Australia is looking into claims China tried to poach ex-military personnel to train its forces.
Defence Minister Richard Marles has launched an urgent investigation, saying there's enough evidence to warrant a review of defence policies and procedures.
The defence department began a preliminary investigation last month after reports China approached former personnel to provide military training.
"For those who do come into possession of our nation's secrets ... there is an enduring obligation to maintain those secrets for as long as they are secrets," he told reporters on Wednesday.
"It's really important we have the most robust framework possible in place to protect Australia's information and protect our secrets."
Mr Marles says any weaknesses will be plugged.
The defence minister did not confirm how many people were being investigated, except to say his department was investigating "a number of cases".
"It's no secret that defence activities, people and assets are targets for foreign intelligence services," he said.
Mr Marles would not confirm if a specific incident had sparked the investigations.
The department will report back to the minister by December 14.
Opposition defence spokesperson Andrew Hastie branded the revelations concerning and welcomed the review.
"Our national military secrets, including tactics, techniques and procedures for our elite fighter pilots, must be safeguarded by serving defence members and our veterans," he said.
"They are not for sale to another country."
He said the opposition would work with the government on urgent legislation to plug any gaps.
Defence's deputy security secretary told parliamentarians Australian military personnel were "attractive targets".
"The onus is on us ... to support them and build really deep awareness in our community that foreign actors will target our people for their unique skills," Celia Perkins told a Senate estimates hearing.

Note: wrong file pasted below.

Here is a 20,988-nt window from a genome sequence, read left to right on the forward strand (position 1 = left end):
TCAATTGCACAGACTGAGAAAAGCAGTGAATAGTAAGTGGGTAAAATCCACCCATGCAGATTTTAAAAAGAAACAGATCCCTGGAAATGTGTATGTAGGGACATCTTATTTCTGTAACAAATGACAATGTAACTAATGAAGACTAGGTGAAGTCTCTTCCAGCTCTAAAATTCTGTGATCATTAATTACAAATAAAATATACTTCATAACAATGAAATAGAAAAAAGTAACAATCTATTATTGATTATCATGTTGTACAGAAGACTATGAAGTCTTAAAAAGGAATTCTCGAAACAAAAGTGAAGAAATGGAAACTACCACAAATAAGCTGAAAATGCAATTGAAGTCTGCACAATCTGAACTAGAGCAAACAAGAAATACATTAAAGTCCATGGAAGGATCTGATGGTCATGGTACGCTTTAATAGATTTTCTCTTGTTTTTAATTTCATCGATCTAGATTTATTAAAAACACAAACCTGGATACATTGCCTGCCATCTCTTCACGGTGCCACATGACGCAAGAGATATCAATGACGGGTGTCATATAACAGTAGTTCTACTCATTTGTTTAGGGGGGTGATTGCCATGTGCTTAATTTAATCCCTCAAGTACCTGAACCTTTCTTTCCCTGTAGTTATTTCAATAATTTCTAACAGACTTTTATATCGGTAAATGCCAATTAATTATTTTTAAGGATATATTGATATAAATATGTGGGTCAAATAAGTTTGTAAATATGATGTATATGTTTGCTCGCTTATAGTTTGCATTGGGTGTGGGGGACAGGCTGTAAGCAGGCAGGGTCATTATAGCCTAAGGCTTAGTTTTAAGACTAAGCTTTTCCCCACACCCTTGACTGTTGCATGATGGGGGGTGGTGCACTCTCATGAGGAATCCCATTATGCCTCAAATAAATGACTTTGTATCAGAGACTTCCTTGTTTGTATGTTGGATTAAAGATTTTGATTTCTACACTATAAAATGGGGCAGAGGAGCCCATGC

Liberal senator James Paterson asked defence bureaucrats whether personnel had taken up an offer from a South African intermediary but they declined to provide further detail.
RAAF chief Robert Chipman said any unauthorised disclosure was an offence and that was understood by service personnel.
"There is no doubt the training they undertake will include sensitive information they are obligated to protect," he said.
"It's clear to them they are required to protect that information while they are in the service and once they have left."
But Liberal MP and former commando Keith Wolahan said military laws may not be completely understood by personnel and any law reform also needed to factor in education.
"The best law enforcement is prevention," he told the ABC.
Mr Hastie said defence personnel had a moral obligation to the nation during and after their service.
"Money is a great enticement and when people get an offer they can't refuse, sometimes they take it up," he said.
A former United States military pilot was arrested in Orange at the start of the month.
Daniel Duggan is facing extradition to the US after arriving from China and interacting with Australian intelligence agencies.
The former US citizen and ex-marines pilot had been working in China as an aviation consultant since 2014.
Details of Washington's arrest warrant and charges are sealed.